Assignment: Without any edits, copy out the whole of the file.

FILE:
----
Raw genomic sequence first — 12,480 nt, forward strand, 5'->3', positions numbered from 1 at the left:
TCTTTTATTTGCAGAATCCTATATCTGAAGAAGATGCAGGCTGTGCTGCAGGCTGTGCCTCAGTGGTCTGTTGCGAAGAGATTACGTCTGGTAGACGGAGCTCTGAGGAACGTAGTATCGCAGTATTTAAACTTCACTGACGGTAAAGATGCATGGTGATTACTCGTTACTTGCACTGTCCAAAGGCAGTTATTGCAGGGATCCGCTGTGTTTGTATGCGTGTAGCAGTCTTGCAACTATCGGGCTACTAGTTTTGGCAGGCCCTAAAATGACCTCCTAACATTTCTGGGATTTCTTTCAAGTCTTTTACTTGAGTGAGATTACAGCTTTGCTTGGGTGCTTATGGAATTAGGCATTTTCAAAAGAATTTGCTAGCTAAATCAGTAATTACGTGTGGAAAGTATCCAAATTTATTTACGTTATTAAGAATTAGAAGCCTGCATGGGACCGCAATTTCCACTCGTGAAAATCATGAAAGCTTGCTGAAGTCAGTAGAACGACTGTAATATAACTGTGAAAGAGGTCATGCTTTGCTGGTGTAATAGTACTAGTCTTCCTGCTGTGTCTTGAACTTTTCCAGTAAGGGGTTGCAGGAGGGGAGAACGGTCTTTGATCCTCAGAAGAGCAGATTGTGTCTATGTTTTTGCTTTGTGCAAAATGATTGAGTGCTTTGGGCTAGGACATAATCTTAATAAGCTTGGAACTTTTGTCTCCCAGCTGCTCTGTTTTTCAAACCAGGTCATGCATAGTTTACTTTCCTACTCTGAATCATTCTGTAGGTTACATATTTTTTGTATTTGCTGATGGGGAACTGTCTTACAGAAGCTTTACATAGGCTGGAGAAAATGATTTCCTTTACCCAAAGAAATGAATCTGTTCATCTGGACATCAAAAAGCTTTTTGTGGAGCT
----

Raw genomic sequence first — 12,480 nt, forward strand, 5'->3', positions numbered from 1 at the left:
TCTTTTATTTGCAGAATCCTATATCTGAAGAAGATGCAGGCTGTGCTGCAGGCTGTGCCTCAGTGGTCTGTTGCGAAGAGATTACGTCTGGTAGACGGAGCTCTGAGGAACGTAGTATCGCAGTATTTAAACTTCACTGACGGTAAAGATGCATGGTGATTACTCGTTACTTGCACTGTCCAAAGGCAGTTATTGCAGGGATCCGCTGTGTTTGTATGCGTGTAGCAGTCTTGCAACTATCGGGCTACTAGTTTTGGCAGGCCCTAAAATGACCTCCTAACATTTCTGGGATTTCTTTCAAGTCTTTTACTTGAGTGAGATTACAGCTTTGCTTGGGTGCTTATGGAATTAGGCATTTTCAAAAGAATTTGCTAGCTAAATCAGTAATTACGTGTGGAAAGTATCCAAATTTATTTACGTTATTAAGAATTAGAAGCCTGCATGGGACCGCAATTTCCACTCGTGAAAATCATGAAAGCTTGCTGAAGTCAGTAGAACGACTGTAATATAACTGTGAAAGAGGTCATGCTTTGCTGGTGTAATAGTACTAGTCTTCCTGCTGTGTCTTGAACTTTTCCAGTAAGGGGTTGCAGGAGGGGAGAACGGTCTTTGATCCTCAGAAGAGCAGATTGTGTCTATGTTTTTGCTTTGTGCAAAATGATTGAGTGCTTTGGGCTAGGACATAATCTTAATAAGCTTGGAACTTTTGTCTCCCAGCTGCTCTGTTTTTCAAACCAGGTCATGCATAGTTTACTTTCCTACTCTGAATCATTCTGTAGGTTACATATTTTTTGTATTTGCTGATGGGGAACTGTCTTACAGAAGCTTTACATAGGCTGGAGAAAATGATTTCCTTTACCCAAAGAAATGAATCTGTTCATCTGGACATCAAAAAGCTTTTTGTGGAGCT